Education Secretary Arne Duncan helped introduce the newest online FAFSA form.
The new online version of the Free Application for Federal Student Aid (FAFSA) will allow college applicants to skip series of questions that don’t apply to them and includes help text and easily accessible instructions, federal officials announced Jan. 5.
Education Secretary Arne Duncan and Jill Biden, Vice President Joe Biden’s wife and a former community college educator, promoted the streamlined FAFSA form at Banneker Senior High School in Washington, D.C., where college hopefuls filled out online applications that gauge how much student aid they are eligible for.
About 20 million students submit the FAFSA every year.
Changes to the application include allowing low-income students to bypass a series of questions about their families’ financial assets–a technology known as “skip logic.” If the student qualifies as low-income, those asset questions don’t determine their college aid.
College students applying for federal aid for the 2010-11 school year will complete the streamlined FAFSA form. Twenty-two questions and 17 web screens have been eliminated on the new form.
The FAFSA form unveiled this week will not ask first-year students about drug convictions. It eliminates questions about veterans’ benefits, and it does away with questions about legal residency for applicants who have lived at the same address for five years or more.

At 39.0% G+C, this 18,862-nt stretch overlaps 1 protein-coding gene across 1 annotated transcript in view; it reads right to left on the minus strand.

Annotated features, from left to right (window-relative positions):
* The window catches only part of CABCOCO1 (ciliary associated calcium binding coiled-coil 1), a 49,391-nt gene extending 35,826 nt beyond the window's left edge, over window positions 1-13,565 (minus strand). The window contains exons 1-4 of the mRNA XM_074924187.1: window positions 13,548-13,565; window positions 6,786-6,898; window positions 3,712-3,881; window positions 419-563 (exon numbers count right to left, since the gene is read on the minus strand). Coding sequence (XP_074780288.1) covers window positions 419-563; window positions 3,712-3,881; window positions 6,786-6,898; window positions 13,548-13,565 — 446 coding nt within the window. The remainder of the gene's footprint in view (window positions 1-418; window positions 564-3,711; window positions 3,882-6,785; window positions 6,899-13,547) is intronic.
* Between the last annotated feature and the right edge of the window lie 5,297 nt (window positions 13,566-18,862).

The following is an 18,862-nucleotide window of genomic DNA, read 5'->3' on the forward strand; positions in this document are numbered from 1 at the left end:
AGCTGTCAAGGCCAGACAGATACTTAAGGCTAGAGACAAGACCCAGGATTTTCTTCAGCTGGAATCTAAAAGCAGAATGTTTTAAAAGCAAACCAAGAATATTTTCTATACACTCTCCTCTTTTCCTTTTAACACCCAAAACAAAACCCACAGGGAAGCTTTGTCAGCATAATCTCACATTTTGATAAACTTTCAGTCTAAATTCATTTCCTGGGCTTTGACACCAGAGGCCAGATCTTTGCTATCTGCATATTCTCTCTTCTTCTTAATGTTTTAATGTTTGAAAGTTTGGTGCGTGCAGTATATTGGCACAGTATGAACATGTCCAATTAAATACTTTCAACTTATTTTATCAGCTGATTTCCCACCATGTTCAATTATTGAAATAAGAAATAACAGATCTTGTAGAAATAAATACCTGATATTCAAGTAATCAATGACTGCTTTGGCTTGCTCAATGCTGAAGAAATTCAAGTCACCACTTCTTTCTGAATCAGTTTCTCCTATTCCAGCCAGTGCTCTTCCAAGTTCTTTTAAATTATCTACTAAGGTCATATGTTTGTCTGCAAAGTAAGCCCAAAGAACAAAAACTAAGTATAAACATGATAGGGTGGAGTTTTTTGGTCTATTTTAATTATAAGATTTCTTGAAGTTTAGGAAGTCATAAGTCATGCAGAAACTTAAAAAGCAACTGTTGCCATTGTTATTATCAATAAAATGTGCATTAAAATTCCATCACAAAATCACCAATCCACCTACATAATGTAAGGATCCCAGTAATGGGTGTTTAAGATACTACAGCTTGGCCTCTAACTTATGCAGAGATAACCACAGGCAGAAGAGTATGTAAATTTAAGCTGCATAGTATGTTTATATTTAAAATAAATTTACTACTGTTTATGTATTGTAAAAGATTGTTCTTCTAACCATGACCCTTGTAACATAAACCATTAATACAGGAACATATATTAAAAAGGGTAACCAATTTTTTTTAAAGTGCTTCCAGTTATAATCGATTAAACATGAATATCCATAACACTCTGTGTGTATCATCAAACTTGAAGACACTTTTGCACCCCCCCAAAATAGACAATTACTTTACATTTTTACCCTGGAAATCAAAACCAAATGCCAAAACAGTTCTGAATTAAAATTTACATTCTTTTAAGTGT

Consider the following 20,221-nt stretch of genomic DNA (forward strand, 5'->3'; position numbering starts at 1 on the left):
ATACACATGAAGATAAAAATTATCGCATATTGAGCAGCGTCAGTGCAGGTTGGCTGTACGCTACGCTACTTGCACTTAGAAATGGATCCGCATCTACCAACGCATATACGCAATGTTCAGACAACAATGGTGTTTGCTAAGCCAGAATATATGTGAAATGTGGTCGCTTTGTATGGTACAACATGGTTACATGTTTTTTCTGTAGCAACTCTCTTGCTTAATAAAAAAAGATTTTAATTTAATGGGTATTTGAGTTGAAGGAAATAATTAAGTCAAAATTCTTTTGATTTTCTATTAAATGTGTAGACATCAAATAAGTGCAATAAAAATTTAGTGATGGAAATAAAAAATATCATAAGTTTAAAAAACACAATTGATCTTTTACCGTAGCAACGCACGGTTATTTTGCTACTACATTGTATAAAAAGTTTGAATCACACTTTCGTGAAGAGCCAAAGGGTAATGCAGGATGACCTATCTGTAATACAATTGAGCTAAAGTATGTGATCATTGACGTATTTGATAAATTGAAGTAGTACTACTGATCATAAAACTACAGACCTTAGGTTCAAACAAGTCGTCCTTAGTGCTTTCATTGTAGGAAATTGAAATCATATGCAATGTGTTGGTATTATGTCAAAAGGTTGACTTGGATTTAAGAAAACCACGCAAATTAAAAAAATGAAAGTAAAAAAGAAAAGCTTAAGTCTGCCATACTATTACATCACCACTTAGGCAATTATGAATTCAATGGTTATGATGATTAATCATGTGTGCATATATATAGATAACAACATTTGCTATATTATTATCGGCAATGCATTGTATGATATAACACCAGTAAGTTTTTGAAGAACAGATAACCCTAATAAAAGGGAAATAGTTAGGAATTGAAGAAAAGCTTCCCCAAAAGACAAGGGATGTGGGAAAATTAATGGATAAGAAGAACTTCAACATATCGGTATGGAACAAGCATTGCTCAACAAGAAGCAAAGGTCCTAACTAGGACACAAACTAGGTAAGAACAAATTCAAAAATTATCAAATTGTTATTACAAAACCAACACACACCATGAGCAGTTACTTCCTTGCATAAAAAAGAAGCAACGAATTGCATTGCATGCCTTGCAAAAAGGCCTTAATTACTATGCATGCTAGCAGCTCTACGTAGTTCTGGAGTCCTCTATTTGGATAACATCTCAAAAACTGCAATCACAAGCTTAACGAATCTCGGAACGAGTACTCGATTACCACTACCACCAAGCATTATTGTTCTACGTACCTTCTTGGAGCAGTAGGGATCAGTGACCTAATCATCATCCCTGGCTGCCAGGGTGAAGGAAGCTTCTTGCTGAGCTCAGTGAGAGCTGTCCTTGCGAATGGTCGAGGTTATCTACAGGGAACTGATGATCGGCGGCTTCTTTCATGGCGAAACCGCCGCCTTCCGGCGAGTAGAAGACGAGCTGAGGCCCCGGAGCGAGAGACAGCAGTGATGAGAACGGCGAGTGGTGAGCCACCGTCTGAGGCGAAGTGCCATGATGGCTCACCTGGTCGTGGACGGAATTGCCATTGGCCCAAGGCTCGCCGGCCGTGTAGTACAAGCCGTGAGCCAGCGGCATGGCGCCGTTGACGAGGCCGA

Applicants who are financially dependent, but whose parents refuse to submit their tax information, now will be able to submit the FAFSA without parental information and qualify for unsubsidized student loans, according to the Education Department’s Jan. 5 announcement.
College and university financial aid officials said the announcement is the latest in a long line of changes and tweaks to the once-lengthy FAFSA paperwork. Some campus officials were skeptical of simplifying a form designed to allocate aid to students who might not be able to attend college without it.
“The federal government is always trying to make it easier,” said Sherwood Johnson, director of financial aid at Brooklyn College. “It’s good to have someone working toward making the form simpler … but if you’re in the business of giving away money, the question is, ‘How do you appropriately put out a document to weed out those who don’t deserve the money?'”
Trimming questions from the financial aid form, Sherwood said, could make it more difficult to determine who deserves tuition help, and how much they need.
Harry Amaral, director of enrollment services at the University of Rhode Island, said streamlining the FAFSA form marks an important incremental change. The application will be reformed further, he said, if questions about a family’s assets–information that cannot be found on a tax return–are removed.